Befriend Other Families, Part 1
- Whitney Von Lake Hopler Contributing Writer
- 2003 30 Jan
When Angela and Isabel West draw pictures of their family, they don't just draw themselves, their parents, and their brother Jonathan. Each picture they create also includes at least one of their friends. Those drawings show a bit of what God must see when He looks at His people - a worldwide family connected not just by biology, but by the power of His love.
Jesus spoke of true family ties when He said, "Whoever does God's will is my brother and sister and mother," (Mark 3:35). Welcoming other families into your family's life together helps you experience the loving connections God wants His children to enjoy.
"When you meet other believers, you can consider them family, because we share God as our Father," says Karen Bueno, mother of 5-year-old Valerie and 2-year-old Krista. "It helps us understand more about that big universal family of God."
Building friendships with other families "is actually building family beyond the walls of your house," says Ruth West, mother of 5-year-old Angela, 3-year-old Isabel and 1-year-old Jonathan.
And sometimes, Christian friends can share an even stronger bond than members of the same biological family. Annie Lienert, her husband Ian, and their 5-year-old son Jonathan enjoy friendships with several other families that greatly enrich their lives. "I feel like they would do anything for me, and if I'm pursuing a dream, they're right there with me," says Annie. "Because of our spiritual connection in Christ, there's even a tighter sense of family than I have with my biological family."
Families who live far away from grandparents, aunt, uncles and cousins can informally adopt friends from other families into their own extended family. "Our society has become a lot more mobile than it used to be, and now a lot of people - like us - don't live anywhere close to their extended biological families," says Bob West, father of Angela, Isabel and Jonathan. "So it's good to have our Christian family close by."
When your family shares friendships with other families, all of you can grow in ways that surpass what would be possible if you focused solely on your own family. The experiences you share together and the advice you give each other help shape each person in each family.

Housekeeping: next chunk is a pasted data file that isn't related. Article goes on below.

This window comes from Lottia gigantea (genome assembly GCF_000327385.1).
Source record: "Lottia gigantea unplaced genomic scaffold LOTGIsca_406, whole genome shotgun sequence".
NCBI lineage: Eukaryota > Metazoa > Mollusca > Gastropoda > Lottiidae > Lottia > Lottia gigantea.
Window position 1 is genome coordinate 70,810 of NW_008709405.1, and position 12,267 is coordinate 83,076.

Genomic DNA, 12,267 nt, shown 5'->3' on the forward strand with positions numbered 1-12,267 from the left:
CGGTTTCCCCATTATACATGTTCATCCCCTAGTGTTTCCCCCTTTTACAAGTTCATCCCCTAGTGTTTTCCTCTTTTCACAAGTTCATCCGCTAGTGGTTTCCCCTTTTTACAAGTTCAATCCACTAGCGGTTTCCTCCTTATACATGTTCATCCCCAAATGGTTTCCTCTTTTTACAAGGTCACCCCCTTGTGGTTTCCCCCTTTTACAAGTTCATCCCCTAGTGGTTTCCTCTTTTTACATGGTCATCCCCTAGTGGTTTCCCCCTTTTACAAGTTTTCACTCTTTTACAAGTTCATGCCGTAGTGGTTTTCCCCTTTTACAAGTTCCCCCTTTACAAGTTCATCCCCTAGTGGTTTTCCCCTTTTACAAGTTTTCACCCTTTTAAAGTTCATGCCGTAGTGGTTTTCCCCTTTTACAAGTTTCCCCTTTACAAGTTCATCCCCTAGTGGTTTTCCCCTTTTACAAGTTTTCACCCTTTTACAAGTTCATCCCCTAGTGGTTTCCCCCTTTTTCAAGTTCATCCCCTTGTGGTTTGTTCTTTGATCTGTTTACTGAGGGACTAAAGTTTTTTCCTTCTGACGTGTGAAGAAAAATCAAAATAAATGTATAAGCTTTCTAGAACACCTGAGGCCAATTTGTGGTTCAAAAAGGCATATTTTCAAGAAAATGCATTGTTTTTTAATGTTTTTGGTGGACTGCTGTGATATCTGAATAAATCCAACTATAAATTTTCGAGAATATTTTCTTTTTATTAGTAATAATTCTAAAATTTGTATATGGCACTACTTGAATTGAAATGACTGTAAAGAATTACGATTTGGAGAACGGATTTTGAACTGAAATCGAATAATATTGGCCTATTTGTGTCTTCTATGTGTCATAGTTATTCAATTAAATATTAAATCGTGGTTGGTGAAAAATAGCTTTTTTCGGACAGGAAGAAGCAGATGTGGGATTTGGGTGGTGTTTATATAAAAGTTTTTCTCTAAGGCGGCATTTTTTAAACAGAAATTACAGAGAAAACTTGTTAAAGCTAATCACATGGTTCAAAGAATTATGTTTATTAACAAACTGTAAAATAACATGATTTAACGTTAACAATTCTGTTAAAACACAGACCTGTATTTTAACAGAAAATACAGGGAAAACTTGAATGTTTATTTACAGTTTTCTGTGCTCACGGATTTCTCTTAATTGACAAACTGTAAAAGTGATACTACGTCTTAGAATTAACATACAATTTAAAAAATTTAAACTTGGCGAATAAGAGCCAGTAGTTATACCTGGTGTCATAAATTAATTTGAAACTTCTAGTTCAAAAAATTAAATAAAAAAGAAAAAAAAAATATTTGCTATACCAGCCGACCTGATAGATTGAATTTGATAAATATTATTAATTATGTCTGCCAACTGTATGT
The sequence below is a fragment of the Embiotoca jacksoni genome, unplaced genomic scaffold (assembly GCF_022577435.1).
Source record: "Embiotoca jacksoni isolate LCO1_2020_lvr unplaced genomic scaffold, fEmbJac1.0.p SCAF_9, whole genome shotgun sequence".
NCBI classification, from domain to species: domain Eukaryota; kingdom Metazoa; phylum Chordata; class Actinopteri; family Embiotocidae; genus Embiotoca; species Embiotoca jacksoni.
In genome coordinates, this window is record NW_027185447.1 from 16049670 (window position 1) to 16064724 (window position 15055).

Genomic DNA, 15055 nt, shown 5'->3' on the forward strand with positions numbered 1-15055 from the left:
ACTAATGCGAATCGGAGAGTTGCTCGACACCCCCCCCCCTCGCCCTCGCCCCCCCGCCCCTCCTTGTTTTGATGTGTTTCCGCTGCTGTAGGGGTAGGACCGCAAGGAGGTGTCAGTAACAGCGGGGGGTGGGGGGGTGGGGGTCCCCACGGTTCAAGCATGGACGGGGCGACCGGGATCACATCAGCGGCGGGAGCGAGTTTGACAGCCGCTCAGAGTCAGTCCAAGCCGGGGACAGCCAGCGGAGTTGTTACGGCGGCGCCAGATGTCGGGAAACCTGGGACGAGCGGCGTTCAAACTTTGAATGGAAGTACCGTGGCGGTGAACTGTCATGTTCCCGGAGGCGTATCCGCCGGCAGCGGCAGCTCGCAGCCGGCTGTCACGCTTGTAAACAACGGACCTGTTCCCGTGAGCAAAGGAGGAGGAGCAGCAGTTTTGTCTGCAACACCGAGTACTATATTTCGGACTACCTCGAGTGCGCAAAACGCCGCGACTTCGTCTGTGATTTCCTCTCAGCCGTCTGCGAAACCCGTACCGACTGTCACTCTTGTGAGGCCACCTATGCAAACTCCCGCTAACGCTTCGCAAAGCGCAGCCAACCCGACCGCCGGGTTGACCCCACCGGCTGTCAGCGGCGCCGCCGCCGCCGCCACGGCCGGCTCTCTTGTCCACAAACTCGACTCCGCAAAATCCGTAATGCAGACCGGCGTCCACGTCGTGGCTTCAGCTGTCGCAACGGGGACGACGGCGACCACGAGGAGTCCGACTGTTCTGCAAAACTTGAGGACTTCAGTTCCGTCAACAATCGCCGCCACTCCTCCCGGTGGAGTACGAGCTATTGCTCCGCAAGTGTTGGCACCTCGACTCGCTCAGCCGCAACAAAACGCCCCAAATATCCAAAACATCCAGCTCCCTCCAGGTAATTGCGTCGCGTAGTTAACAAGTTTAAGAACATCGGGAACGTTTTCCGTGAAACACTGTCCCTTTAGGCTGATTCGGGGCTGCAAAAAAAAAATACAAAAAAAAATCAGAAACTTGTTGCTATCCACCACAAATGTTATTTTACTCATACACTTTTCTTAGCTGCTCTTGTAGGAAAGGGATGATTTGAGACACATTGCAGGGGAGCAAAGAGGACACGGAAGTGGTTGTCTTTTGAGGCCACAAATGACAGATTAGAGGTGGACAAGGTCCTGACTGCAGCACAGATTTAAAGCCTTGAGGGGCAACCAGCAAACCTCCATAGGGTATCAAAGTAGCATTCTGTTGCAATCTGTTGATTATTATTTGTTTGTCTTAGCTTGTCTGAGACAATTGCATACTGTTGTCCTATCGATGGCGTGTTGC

"Another family can act as a sounding board for sharing similar experiences about parenting issues, job issues - just about anything both of you are dealing with at your particular stages of life. And you can also give each other counsel that's valuable," says Mark Scanlan, who invests in friendships with several other families along with his wife Barbara, 4-year-old daughter Allison and infant son Michael.
"Exchanging ideas always brings new perspectives on things," says Camilo Bueno, father of Valerie and Krista. "Your communication with your spouse and children can get predictable. But if you each talk with people from other families, you'll have new things to talk about. The kids can see other points of view through their play, and the adults can, too, through their conversations. And sometimes, when you're talking with other people, you can hear the voice of God. Sometimes God uses other people as His messengers in your life."
Participating in friendships with other families can help you constantly keep learning, says Ruth. "Sometimes you can get so bottled up in your own family that it's a refreshment to get together with another family. It's refreshing for your children and for yourself. And it allows the Holy Spirit to teach you new things as you open yourself up more."
Friends from different families often support each other in prayer. The Lienert family even goes a step further, with Annie and a friend from another family fasting and praying for each other's family every Monday.
And when friends share burdens and help each other in crises, life becomes less stressful for all concerned. "Friendships with other families are important to form support groups so you can help each other in times of need," says Mark.
Ruth says family-to-family friendships help establish the type of caring network God wants people to have. "When crises hit, if we've established a certain relationship, I think God wants us to connect for the purpose of helping each other. It think it's God's heart that we meet each other's needs. And if you don't have relationships with other families, you're not in a good position to live out God's heart for them."
Children whose families invest in friendships with other families can grow in maturity when they see God's love in action all around them. "It helps kids learn valuable social skills," says my husband Russ Hopler, who enjoys the family-to-family friendships he shares along with me and our 5-year-old daughter Honor. "Kids discover how to answer questions like, 'How do I fit into society? How do I communicate with people who are different from me? How do I learn to share?'"
In Part Two of this article, Whitney will share practical ideas on building friendships with other families.